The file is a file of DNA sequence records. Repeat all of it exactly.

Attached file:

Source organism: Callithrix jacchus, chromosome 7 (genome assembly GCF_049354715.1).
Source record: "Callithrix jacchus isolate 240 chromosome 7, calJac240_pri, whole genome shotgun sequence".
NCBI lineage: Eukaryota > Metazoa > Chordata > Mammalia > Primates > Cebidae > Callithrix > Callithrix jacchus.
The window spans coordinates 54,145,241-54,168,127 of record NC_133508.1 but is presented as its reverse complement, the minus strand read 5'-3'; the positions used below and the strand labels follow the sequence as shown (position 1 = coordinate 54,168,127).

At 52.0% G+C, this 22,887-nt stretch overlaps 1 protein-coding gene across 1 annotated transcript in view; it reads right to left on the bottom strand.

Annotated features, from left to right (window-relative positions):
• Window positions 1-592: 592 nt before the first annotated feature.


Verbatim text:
Source organism: Callithrix jacchus, chromosome 7 (genome assembly GCF_049354715.1).
Source record: "Callithrix jacchus isolate 240 chromosome 7, calJac240_pri, whole genome shotgun sequence".
NCBI lineage: Eukaryota > Metazoa > Chordata > Mammalia > Primates > Cebidae > Callithrix > Callithrix jacchus.
The window spans coordinates 54,145,241-54,168,127 of record NC_133508.1 but is presented as its reverse complement, the minus strand read 5'-3'; the positions used below and the strand labels follow the sequence as shown (position 1 = coordinate 54,168,127).

At 52.0% G+C, this 22,887-nt stretch overlaps 1 protein-coding gene across 1 annotated transcript in view; it reads right to left on the bottom strand.

Annotated features, from left to right (window-relative positions):
• Window positions 1-592: 592 nt before the first annotated feature.